Hysterical women playwrights


“Why the 23-year-old Sarah Kane chose to write it is her affair. Presumably because she was given a grant by the hitherto admirable Jerwood Foundation in their quest to help new talent. Some will undoubtedly say the money might have been better spent on a course of remedial therapy” Jack Tinker infamously wrote in the Daily Mail following the 1994 debut of Kane’s now iconic Blasted. “I mean, I agree, but it’s clearly not the point” Kane explains, four years later in an interview with students at Royal Holloway.


Two decades on, are we still frightened of women writing about the darker and more dangerous elements of the human condition – our shared capacity for despair, cruelty and violence? And has the looming spectre of the ‘hysterical woman playwright’ truly left British contemporary theatre?


You are unlikely to read a theatre review so dripping in gleeful condescension today. But the same suspicion of playwrights possessing the temerity to be simultaneously young, female and disposed to write challenging theatre which so plagued Kane’s early career arguably remains alive in more insidious ways. As audiences, we apparently continue to struggle with the idea that through representing and interrogating the experiences of women, we can understand universal human truths. Irrespective of the gender of characters or protagonists, the plays women write are disproportionately punished for taking certain kinds of risks precisely because her gender is considered a risk itself.

Playwriting in Britain remains, depressingly, an overwhelmingly male-dominated pursuit. In 2013, only 31% of all the new plays and 12.5% of adaptations produced in the UK were written by women according to a British Theatre Repertoire report. New plays by women drew just a 17% share of total audience numbers, suggesting that even when women’s work is actually produced, it is staged in smaller venues and for shorter runs.  Against this bleak backdrop, it is no wonder the cash-strapped subsidised sector seems reluctant to take on drama which could be construed as limited in scope or appeal – why risk limited resources on an experimental exploration of post-natal depression when a quippy State of the Nation play is much more likely to sell out?


As the gender gap widens the bigger and more prestigious the theatre, it is most likely to unfairly disadvantage young playwrights beginning the challenging process of moving their work away from the fringe towards more mainstream audiences. At the same time, the impact of cuts to local mental health services and the housing crisis has hit young people the hardest. Theatre is thus missing a vital non-male perspective on these issues as a result of the systematic lack of large-scale staging of women’s writing: it is becoming less and less practically possible to write plays as a woman with personal experience of mental illness.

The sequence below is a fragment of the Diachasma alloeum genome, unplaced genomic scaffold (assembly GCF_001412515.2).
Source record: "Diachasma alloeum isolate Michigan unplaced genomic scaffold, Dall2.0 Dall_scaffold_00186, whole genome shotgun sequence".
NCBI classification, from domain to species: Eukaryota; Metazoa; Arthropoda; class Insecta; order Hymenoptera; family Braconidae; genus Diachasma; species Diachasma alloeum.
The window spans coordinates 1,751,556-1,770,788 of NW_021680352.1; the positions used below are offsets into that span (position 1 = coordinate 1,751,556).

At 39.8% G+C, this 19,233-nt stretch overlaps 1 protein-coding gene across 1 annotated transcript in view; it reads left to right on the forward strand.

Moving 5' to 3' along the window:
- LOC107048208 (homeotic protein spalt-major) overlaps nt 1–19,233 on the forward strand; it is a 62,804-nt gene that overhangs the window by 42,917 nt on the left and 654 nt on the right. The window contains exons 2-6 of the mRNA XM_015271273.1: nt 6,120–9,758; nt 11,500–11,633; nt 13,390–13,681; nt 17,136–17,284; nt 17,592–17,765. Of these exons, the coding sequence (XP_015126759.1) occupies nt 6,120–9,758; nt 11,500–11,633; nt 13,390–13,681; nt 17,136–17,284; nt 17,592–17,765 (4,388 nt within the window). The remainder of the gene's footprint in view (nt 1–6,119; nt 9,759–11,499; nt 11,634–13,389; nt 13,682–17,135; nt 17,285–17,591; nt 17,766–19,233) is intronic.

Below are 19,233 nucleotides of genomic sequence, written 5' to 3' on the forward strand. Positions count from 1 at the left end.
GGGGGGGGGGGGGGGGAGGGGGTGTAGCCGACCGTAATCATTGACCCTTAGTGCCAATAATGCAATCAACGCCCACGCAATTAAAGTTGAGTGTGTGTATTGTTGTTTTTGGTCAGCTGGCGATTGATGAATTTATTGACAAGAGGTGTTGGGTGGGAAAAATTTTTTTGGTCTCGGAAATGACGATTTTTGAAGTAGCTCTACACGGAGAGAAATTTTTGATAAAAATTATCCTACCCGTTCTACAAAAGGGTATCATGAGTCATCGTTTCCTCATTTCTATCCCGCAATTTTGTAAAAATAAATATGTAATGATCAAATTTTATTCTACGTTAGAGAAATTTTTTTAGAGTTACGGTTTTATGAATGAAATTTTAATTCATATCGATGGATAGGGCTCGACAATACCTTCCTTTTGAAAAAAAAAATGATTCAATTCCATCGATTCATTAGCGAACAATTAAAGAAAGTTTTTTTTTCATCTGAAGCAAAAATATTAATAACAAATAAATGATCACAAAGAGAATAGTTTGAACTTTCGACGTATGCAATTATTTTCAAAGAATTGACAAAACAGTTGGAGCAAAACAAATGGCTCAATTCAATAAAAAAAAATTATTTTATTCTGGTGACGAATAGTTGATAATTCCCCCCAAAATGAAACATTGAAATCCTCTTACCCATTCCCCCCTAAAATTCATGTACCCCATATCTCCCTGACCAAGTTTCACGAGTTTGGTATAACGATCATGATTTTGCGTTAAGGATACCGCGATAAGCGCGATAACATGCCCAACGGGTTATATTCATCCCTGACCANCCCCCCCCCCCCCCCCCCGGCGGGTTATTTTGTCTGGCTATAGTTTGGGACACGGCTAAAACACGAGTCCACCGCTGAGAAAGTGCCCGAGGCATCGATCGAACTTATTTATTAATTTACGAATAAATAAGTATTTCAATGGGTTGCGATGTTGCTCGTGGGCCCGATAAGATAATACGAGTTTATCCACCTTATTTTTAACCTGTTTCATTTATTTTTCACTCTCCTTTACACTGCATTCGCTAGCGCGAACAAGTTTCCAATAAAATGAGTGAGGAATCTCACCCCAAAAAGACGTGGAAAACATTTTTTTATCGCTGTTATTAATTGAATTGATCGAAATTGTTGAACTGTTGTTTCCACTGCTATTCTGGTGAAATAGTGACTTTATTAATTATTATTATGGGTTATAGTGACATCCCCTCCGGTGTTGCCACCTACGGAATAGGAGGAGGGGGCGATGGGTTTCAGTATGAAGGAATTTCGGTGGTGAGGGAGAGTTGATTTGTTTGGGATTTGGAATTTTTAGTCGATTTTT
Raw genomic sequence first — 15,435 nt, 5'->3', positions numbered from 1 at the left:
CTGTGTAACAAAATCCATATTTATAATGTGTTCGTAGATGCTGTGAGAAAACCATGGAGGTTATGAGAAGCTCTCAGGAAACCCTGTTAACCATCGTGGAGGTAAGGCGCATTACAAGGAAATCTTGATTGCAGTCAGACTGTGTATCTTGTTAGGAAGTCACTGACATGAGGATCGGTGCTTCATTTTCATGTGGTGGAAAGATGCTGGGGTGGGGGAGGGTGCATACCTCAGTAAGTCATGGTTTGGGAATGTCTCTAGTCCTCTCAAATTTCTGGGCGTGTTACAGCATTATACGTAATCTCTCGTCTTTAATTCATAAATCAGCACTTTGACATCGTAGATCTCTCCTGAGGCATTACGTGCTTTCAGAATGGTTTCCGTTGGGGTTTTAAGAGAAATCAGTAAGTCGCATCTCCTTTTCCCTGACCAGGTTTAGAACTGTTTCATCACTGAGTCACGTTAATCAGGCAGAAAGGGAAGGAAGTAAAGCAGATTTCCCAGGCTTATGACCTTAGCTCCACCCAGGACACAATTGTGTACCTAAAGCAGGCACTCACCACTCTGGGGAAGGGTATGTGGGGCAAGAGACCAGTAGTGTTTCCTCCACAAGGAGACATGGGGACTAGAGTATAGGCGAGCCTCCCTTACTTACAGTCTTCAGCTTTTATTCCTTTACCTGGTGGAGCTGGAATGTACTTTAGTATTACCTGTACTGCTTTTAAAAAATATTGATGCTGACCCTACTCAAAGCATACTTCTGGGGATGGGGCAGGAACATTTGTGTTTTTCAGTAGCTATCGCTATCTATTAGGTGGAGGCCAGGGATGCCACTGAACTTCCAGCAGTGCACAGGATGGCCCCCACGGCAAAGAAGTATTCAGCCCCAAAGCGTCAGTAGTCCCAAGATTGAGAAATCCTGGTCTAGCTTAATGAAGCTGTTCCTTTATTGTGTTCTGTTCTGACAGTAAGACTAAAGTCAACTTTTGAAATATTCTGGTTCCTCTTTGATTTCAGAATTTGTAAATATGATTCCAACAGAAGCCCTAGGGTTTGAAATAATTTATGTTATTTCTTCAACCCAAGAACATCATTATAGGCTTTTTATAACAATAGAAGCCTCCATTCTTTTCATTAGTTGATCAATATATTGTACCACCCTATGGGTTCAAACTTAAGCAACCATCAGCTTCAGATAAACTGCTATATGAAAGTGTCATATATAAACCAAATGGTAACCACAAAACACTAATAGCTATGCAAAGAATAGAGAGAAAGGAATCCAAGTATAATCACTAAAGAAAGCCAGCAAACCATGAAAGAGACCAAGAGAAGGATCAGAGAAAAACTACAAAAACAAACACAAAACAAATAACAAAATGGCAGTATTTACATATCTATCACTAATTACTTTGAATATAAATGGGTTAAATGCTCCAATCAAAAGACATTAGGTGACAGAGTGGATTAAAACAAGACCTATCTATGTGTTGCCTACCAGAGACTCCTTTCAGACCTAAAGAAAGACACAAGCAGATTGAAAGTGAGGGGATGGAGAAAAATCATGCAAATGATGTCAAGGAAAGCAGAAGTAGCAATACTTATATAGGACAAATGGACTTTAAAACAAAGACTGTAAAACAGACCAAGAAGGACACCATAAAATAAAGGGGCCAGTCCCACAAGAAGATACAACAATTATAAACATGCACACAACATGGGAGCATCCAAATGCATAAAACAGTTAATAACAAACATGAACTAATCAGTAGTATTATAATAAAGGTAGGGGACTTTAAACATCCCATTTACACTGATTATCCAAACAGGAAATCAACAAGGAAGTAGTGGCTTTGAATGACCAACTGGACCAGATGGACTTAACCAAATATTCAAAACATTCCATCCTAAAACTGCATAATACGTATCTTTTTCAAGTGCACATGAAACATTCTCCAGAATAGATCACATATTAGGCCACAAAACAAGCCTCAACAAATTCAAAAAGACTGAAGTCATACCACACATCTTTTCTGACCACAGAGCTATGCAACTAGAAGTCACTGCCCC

This should be cause for great concern precisely because historical understandings of mental illness have been used to control, oppress and punish. Diagnoses of ‘female hysteria’ aside, one need only look as far back as the seventies, when the medical establishment concluded that the new opportunities available to women as a result of feminist movements were the likely cause of the increase in diagnoses of eating disorders. As conceptions of the ‘sane’ and ‘insane’ continue to shift and change, it is imperative that the voices of women artists not be stifled.


The problem isn’t the way women write plays. It’s not that they can’t ‘do comedy’, nor that their writing too emotional, too emotionless, too ‘domestic’, too ‘political’, unadventurous with form, too adventurous with form, involve too many female characters or focus too much on ‘women’s issues’. The problem is that audiences still carry – perhaps subconsciously – sexist assumptions when they decide what to see, or how women should write. Take for example, the comment in the broadly very positive review of the acclaimed National Theatre production of The Effect by Lucy Prebble, a play exploring the implications of biologically deterministic perspectives on love and clinical depression: Michael Billington writing for the Guardian in 2012 notes that “For a play that supports the validity of the heart’s affections, it often seems strangely cerebral”. Whilst not an explicitly gendered criticism, it is not difficult to see that the underlying suggestion is that writing about love and depression should emanate from the heart rather than the head, when Prebble’s point is precisely that society has done the opposite by medicalising mental anguish.


In attempting to draw out and explain general trends in contemporary theatre, it is inevitable that one will find plays breaking the mould. The success of Fake It Til You Make It by Bryony Kimmings is one such example – though it should be noted that the piece primarily focuses on the depression of the artist’s (male) partner. People, Places and Things by Duncan Macmillan is a powerful and confronting examination of recovery from drug addiction with a protagonist who happens to be a woman: it is firmly rooted in its commitment to articulating what it is like to be a human in modern Britain. Perhaps for now, female characters treading the dark and difficult line between the so-called sane and insane only get the nuance and attention they deserve when a man writes them.



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